Falls at Arbirlot
The main village settlement is on the Elliot Water, 2.5 miles from Arbroath. There is a Church of Scotland church and a primary school.
A nature trail by the Elliot Water links Arbirlot with the former railway junction of Elliot on the Angus Coast. On the Elliot Water at Arbirlot is a spectacular 23 foot waterfall.
Kelly Castle (sometimes Kellie Castle or Auchterlony Castle), which overlooks the Elliot Water, is a four-storey tower of the late 15th or early 16th Century, set within a 19th-century courtyard. It was a stronghold of the Mowbray family until forfeited to the Stewarts in the early 14th century and was restored from a semi-ruined state  by the Earl of Dalhousie in the 19th century.
In the 18th and 19th centuries Arbirlot was principally occupied by handloom weavers and farmers, Arbirlot once had a meal mill, a slaughterhouse, two schools, a post office, a savings bank, an inn, a parish library as well as a number of shops.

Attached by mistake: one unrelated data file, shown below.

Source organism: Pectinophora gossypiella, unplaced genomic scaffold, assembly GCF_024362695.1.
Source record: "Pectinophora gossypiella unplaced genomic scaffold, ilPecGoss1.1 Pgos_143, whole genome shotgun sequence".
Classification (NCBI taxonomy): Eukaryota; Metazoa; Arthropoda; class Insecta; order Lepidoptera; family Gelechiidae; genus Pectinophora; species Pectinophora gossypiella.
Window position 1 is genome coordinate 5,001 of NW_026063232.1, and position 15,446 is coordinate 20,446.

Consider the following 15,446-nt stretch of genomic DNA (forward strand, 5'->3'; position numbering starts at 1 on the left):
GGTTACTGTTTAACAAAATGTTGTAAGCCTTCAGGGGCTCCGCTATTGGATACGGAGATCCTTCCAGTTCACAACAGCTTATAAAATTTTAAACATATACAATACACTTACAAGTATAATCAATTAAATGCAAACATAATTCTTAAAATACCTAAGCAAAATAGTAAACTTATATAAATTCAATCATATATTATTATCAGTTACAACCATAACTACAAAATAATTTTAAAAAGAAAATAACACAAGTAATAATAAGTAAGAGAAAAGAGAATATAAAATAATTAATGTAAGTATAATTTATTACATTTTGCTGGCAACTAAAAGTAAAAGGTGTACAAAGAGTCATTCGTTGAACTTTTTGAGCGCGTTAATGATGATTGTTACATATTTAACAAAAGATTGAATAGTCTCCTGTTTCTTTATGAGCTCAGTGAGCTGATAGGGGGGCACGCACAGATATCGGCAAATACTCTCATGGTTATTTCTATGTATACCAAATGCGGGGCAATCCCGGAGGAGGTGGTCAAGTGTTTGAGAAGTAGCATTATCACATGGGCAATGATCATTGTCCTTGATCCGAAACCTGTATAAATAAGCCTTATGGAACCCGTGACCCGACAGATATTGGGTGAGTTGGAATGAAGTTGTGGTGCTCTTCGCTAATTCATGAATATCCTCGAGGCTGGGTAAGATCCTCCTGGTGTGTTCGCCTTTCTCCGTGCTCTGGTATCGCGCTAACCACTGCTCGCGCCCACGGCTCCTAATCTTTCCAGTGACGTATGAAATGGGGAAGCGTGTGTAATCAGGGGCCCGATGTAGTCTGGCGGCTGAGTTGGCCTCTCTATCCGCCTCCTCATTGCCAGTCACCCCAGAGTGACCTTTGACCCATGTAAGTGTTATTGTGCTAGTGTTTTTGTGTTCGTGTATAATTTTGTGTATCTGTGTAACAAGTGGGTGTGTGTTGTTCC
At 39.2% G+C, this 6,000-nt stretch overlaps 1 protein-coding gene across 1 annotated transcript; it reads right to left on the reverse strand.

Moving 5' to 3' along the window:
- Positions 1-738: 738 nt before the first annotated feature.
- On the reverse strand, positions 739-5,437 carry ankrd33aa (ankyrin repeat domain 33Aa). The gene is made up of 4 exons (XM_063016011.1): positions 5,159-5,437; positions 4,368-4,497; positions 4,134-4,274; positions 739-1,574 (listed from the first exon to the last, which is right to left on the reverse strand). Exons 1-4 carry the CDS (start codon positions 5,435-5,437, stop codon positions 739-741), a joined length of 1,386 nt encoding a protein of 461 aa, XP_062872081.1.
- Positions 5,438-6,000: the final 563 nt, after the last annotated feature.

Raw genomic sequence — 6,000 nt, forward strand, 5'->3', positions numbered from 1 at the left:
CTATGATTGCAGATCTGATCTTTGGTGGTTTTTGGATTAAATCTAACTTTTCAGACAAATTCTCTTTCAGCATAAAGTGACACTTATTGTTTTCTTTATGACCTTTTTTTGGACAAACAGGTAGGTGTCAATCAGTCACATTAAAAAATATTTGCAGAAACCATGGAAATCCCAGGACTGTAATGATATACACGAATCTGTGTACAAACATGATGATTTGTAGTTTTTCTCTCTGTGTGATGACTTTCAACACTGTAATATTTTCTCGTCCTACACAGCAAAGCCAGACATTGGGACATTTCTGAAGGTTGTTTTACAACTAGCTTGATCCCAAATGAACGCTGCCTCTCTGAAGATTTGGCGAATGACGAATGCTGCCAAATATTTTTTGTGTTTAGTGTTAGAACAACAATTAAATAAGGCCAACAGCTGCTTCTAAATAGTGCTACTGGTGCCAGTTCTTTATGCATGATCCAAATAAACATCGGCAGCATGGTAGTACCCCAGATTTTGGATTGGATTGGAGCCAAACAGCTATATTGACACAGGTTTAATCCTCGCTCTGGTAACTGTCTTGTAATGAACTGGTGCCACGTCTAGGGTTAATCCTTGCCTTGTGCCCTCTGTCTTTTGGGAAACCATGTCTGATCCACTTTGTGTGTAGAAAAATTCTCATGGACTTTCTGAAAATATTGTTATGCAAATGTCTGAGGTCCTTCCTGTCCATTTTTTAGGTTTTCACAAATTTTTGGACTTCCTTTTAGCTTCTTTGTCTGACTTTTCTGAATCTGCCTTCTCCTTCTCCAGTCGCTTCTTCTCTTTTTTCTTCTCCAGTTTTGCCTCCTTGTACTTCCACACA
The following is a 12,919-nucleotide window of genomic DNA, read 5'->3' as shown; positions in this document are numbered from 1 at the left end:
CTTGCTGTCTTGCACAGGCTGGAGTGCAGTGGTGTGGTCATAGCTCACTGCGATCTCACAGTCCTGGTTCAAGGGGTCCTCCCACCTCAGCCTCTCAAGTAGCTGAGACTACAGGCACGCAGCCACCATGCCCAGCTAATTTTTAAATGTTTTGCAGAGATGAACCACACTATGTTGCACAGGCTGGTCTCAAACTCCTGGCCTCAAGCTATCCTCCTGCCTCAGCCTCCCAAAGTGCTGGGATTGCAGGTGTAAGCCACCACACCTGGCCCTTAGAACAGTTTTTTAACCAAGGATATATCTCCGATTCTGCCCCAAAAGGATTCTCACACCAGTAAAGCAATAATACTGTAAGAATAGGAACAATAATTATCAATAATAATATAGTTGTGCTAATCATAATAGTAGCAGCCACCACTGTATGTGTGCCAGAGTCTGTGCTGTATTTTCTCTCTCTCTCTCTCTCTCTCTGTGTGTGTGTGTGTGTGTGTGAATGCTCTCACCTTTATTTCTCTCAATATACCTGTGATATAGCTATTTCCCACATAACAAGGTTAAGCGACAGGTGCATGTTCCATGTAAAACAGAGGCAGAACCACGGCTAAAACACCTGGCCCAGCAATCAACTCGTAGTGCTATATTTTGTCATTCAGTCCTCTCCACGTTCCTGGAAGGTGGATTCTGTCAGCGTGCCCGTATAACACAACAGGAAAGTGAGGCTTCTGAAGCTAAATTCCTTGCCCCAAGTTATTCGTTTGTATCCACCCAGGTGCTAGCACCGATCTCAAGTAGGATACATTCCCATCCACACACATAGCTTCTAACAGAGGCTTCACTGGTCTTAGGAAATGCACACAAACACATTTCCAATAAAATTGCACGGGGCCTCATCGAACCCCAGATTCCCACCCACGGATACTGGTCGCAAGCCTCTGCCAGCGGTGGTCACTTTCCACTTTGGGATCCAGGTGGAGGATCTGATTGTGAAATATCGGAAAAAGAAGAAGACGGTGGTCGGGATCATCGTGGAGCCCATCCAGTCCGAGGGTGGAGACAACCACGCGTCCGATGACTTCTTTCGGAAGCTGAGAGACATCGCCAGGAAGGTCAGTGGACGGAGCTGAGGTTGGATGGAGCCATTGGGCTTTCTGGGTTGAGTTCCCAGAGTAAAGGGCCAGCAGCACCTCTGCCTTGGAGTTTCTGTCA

The parish is believed to be the original home of Clan Elliot, which was transplanted to the border counties to defend Scortland, under the newly crowned Robert the Bruce, from invaders through an intricate network of peel towers. The Elliots joined the clans of Armstrong, Scott, Douglas, Kerr, Nixon, Hepburn and Maxwell in this effort, and like them, the family became notorious border reivers. The Elliots appear in such books as The Border Reivers and Outlaws of the Marshes, describing their doings after Arbirlot.
- Description of Arbirlot Parish Church
- Description of the former Arbirlot Free Church
- Church website
- Parish Records
- Arbirlot in the First Statistical Account of Scotland
- Arbirlot in the Second Statistical Account of Scotland
- Kelly Castle record at Royal Commission on the Ancient and Historical Monuments of Scotland
- Statistical Account of Scotland, edited by Sir John Sinclair of Ulbster, Edinburgh 1791-99
- RCAHMS Canmore Database
- New Statistical Account of Scotland, General Assembly of the Church of Scotland , Edinburgh 1834-45
Ordnance Gazetteer of Scotland: A Survey of Scottish Topography, Statistical, Biographical and Historical, edited by Francis H. Groome Thomas C. Jack, Grange Publishing Works, Edinburgh between 1882 and 1885